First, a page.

26. Billie Joe Tolliver, QB, 1998-1999

By far the worst of the “Billie Joes”. An impressive 2-9 record as a starter.

27. Stanford Jennings, KR, 1991

Jennings was added by the Saints in 1991 only to play one entirely miserable season, filled with poor stats, fumbles and overall uselessness. I remember being so excited when the Saints picked him up because he was a superstar return man for the Bengals, and he even ran a kickoff back for a touchdown in the Super Bowl. By the time he got to the Saints he was finished. He averaged 17.8 yards per return on kickoffs, a career low.

28. Chip Lohmiller, K, 1995

It was weird that he was so bad because the guy actually had a pretty decent career with the Redskins, including a Super Bowl win, but in 1995 with the Saints every kick made my heart palpitate and he was especially shaky on extra points. He was just 8 of 14 that season (57.1%) and missed two PATs.

29. Dale Carter, CB, 2002

Dale Carter was the crowning jewel of Jim Haslett’s free agent signings and the staff constantly talked about him being a “shut down corner” that cut the field in half and completely changed the game for the Saints in a good way. Carter has a huge question mark, though, because of his life history with subtance abuse that had landed him in rehab and even jail countless times. There is no doubt that in his prime when he was right, though, he was elite. In two years with the Saints he had just 1 interception and 15 games played, some missed due to injury and others due to testing positive for alcohol (the NFL had a zero tolerance policy due to his number of failed drug tests). He had originally signed a 7 year, $28 million deal with the Saints. What a joke that was. He was suspended indefinitely at one point for having traces of alcohol in his system.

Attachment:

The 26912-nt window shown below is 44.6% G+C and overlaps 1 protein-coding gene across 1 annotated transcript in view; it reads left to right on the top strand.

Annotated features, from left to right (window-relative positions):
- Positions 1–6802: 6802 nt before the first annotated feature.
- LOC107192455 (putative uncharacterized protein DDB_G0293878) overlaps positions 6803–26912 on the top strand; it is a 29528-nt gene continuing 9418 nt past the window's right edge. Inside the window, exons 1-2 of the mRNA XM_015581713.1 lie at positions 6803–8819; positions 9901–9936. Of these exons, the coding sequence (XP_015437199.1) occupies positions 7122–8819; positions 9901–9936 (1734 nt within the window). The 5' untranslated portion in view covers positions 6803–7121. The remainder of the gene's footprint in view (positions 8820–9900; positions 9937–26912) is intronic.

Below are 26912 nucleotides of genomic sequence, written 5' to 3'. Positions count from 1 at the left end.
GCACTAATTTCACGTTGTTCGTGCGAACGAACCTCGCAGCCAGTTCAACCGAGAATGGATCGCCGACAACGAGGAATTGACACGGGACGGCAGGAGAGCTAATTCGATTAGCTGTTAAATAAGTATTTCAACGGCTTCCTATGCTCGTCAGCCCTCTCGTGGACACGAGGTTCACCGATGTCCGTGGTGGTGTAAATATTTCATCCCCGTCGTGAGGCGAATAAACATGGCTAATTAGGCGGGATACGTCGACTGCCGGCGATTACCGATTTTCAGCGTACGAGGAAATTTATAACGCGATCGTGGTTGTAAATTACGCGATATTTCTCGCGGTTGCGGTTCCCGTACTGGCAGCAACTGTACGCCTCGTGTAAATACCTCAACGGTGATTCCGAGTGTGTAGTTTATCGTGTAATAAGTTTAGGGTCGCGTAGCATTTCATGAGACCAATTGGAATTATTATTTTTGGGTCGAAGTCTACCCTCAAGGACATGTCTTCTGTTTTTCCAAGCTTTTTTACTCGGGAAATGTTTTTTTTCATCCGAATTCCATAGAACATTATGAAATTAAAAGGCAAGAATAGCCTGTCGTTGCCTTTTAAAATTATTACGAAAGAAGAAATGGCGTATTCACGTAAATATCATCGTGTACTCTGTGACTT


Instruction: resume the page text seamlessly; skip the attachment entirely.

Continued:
30. Bill Butler, FB, 1972-1974

Butler was notorious for being an awful blocker at fullback for the Saints in the early 70’s and was known for getting holding penalties called on him on almost every possession. He was supposed to be a playmaker but he only found the end zone rushing once in three seasons.

31. Bobby Douglass, QB, 1976-1977 

He was 3-5 as a starter with 5 touchdowns and 11 interceptions.

32. Daryl Terrell, T, 1999-2001

How he started 11 games for the Saints is beyond me, like they didn’t see enough after one.

33. Tebucky Jones, S, 2003-2004

When the Saints landed “TeSucky” from the Patriots, then coach Jim Haslett lauded that this what the missing ingredient to completely transform the defense. The Saints gave up three picks for Jones, a 3rd, 4th and 7th rounder. In two seasons with the Saints, he returned 2 interceptions and 2 forced fumbles. His missed tackles, however, were innumerable. He always went for the biggest hit possible, wrapping up be damned.